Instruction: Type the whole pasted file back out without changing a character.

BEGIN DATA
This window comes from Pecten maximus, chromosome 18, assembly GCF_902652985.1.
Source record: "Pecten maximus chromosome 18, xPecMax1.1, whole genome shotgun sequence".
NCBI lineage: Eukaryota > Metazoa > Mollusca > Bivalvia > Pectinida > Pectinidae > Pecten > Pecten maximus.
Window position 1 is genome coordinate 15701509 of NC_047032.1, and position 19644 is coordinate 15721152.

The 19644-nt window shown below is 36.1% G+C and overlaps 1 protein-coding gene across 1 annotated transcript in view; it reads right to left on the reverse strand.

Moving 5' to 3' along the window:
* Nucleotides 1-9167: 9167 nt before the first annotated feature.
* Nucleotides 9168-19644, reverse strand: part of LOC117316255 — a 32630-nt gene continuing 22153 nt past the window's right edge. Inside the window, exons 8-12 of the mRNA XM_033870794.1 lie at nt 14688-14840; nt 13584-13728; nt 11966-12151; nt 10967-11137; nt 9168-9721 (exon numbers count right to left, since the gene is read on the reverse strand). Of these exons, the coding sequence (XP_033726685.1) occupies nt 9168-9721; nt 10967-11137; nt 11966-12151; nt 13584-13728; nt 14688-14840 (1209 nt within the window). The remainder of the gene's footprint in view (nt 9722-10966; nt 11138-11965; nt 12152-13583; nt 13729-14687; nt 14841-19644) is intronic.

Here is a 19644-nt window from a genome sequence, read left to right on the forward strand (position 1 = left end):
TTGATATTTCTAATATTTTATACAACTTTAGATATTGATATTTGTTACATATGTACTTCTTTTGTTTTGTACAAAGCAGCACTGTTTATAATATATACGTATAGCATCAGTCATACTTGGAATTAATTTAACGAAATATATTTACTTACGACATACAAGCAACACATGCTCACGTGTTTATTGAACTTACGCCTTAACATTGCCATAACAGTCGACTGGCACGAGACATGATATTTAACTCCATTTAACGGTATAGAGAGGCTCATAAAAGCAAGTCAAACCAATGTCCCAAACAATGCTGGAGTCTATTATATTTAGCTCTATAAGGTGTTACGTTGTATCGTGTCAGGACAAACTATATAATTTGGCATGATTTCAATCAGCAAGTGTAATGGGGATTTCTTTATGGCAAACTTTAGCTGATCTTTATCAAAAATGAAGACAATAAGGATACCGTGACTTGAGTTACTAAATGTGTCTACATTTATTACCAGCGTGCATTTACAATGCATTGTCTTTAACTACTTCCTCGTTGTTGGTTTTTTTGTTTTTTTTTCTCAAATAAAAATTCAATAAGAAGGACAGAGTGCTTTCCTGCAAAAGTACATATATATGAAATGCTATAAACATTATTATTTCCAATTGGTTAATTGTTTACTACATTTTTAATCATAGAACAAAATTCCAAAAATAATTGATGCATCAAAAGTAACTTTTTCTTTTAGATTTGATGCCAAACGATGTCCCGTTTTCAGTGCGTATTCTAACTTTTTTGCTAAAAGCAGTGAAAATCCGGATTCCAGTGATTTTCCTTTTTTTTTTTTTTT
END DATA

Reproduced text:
This window comes from Pecten maximus, chromosome 18, assembly GCF_902652985.1.
Source record: "Pecten maximus chromosome 18, xPecMax1.1, whole genome shotgun sequence".
NCBI lineage: Eukaryota > Metazoa > Mollusca > Bivalvia > Pectinida > Pectinidae > Pecten > Pecten maximus.
Window position 1 is genome coordinate 15701509 of NC_047032.1, and position 19644 is coordinate 15721152.

The 19644-nt window shown below is 36.1% G+C and overlaps 1 protein-coding gene across 1 annotated transcript in view; it reads right to left on the reverse strand.

Moving 5' to 3' along the window:
* Nucleotides 1-9167: 9167 nt before the first annotated feature.
* Nucleotides 9168-19644, reverse strand: part of LOC117316255 — a 32630-nt gene continuing 22153 nt past the window's right edge. Inside the window, exons 8-12 of the mRNA XM_033870794.1 lie at nt 14688-14840; nt 13584-13728; nt 11966-12151; nt 10967-11137; nt 9168-9721 (exon numbers count right to left, since the gene is read on the reverse strand). Of these exons, the coding sequence (XP_033726685.1) occupies nt 9168-9721; nt 10967-11137; nt 11966-12151; nt 13584-13728; nt 14688-14840 (1209 nt within the window). The remainder of the gene's footprint in view (nt 9722-10966; nt 11138-11965; nt 12152-13583; nt 13729-14687; nt 14841-19644) is intronic.

Here is a 19644-nt window from a genome sequence, read left to right on the forward strand (position 1 = left end):
TTGATATTTCTAATATTTTATACAACTTTAGATATTGATATTTGTTACATATGTACTTCTTTTGTTTTGTACAAAGCAGCACTGTTTATAATATATACGTATAGCATCAGTCATACTTGGAATTAATTTAACGAAATATATTTACTTACGACATACAAGCAACACATGCTCACGTGTTTATTGAACTTACGCCTTAACATTGCCATAACAGTCGACTGGCACGAGACATGATATTTAACTCCATTTAACGGTATAGAGAGGCTCATAAAAGCAAGTCAAACCAATGTCCCAAACAATGCTGGAGTCTATTATATTTAGCTCTATAAGGTGTTACGTTGTATCGTGTCAGGACAAACTATATAATTTGGCATGATTTCAATCAGCAAGTGTAATGGGGATTTCTTTATGGCAAACTTTAGCTGATCTTTATCAAAAATGAAGACAATAAGGATACCGTGACTTGAGTTACTAAATGTGTCTACATTTATTACCAGCGTGCATTTACAATGCATTGTCTTTAACTACTTCCTCGTTGTTGGTTTTTTTGTTTTTTTTTCTCAAATAAAAATTCAATAAGAAGGACAGAGTGCTTTCCTGCAAAAGTACATATATATGAAATGCTATAAACATTATTATTTCCAATTGGTTAATTGTTTACTACATTTTTAATCATAGAACAAAATTCCAAAAATAATTGATGCATCAAAAGTAACTTTTTCTTTTAGATTTGATGCCAAACGATGTCCCGTTTTCAGTGCGTATTCTAACTTTTTTGCTAAAAGCAGTGAAAATCCGGATTCCAGTGATTTTCCTTTTTTTTTTTTTTT